Shares of the hydrogen fuel cell energy pioneer called -- can you guess it? -- FuelCell Energy
The bad news is that even the expected "improvement" in FuelCell's loss wouldn't have been an improvement at all. In yet another example of corporate dilution solution-ism, what the Street was really expecting was essentially the same loss this year as last, but spread out over a larger number of shares. What we got instead was a much bigger loss than anticipated, spread out over 9.3% more shares, for a per-share loss that was still larger than last year's.
Aside from that, Mrs. Lincoln, how was the quarter?
Mixed, at best. On the one hand, it was good to see that in hitting its revenue number, FuelCell derived the bulk of its revenue growth from selling stuff, as opposed to just performing R&D work on the government's dime. While overall revenues grew 15% year over year, sales of goods increased 61% even as R&D revenue declined 34%.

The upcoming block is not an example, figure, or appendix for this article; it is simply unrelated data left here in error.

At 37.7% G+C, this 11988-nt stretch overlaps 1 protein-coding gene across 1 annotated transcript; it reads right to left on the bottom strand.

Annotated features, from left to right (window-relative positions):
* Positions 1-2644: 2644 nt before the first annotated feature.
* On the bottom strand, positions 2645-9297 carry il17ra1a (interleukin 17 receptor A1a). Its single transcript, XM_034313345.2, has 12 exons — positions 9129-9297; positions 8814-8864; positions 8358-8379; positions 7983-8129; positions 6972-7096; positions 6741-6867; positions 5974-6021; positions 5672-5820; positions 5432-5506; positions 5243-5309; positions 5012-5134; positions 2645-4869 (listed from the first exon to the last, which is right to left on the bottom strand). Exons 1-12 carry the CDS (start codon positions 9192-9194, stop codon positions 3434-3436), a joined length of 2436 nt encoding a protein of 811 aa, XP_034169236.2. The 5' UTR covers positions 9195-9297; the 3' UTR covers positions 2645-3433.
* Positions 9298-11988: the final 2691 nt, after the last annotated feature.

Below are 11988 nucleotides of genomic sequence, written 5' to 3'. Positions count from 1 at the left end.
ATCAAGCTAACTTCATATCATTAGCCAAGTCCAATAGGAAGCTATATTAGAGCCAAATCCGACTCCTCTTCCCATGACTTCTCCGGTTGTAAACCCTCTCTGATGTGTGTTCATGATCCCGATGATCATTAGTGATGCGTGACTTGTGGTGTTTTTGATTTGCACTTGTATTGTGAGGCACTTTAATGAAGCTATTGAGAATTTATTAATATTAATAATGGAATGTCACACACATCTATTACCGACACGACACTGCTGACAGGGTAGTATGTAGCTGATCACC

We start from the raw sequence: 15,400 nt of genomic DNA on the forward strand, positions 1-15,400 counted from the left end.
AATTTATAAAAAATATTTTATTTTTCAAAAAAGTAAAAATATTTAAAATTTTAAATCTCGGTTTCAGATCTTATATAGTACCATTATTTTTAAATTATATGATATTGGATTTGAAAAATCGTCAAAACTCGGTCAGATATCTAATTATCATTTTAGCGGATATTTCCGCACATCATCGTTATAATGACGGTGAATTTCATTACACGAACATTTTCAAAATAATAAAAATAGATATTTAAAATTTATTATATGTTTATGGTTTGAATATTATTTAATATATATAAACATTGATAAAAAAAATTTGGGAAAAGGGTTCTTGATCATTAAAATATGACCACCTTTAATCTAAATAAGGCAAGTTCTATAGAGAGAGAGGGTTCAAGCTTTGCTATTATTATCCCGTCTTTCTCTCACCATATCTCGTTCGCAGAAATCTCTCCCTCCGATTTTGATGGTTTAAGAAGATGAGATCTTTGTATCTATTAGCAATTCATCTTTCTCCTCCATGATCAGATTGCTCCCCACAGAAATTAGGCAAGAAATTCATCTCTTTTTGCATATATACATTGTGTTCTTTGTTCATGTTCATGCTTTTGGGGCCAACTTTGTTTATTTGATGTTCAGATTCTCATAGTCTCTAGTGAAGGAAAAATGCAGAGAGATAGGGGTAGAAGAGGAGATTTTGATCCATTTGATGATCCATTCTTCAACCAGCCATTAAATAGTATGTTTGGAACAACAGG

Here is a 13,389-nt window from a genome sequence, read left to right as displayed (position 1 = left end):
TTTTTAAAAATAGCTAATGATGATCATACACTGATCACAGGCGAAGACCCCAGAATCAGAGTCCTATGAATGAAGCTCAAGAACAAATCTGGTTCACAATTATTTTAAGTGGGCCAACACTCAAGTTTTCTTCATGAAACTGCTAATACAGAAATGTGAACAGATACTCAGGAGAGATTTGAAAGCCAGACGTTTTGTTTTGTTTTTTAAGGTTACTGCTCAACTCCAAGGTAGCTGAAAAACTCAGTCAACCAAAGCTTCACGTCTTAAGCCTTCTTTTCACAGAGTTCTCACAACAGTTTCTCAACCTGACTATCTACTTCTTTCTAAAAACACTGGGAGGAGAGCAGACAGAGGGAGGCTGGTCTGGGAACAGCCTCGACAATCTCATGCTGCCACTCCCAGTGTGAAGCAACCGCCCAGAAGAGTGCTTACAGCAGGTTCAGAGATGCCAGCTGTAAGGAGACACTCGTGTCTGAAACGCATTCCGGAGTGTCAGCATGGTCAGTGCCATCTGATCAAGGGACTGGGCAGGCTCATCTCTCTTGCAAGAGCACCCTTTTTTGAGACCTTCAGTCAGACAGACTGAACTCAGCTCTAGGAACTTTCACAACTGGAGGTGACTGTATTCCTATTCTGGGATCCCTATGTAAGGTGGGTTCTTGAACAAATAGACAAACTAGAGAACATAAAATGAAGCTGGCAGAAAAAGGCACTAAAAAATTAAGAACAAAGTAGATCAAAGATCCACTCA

However, this commercial success seems to have been a mixed blessing to management, which explained its growing GAAP losses as resulting primarily "from higher product sales, largely sub-megawatt units, and costs associated with transitioning to produce larger units." Contrasted with that, the company earned a 20% gross margin on its R&D contracts this year, whereas last year it had a negative gross margin on its R&D revenues.
So I guess you could say it was perversely good news that the reported backlog of work shows commercial orders growing only 6% year over year, while the backlogged R&D contracts have nearly doubled. Though neither activity actually earns FuelCell money (or seems likely to in the foreseeable future), it tends to lose less money on R&D than on its commercial efforts.
In fact, perhaps this company should remain an R&D shop indefinitely. Because as far as I can tell, the commercial side of the business seems to operate on the principle of "the more we sell, the more money we lose."
How does FuelCell's performance compare with that of peer fuel cell researchers Plug Power
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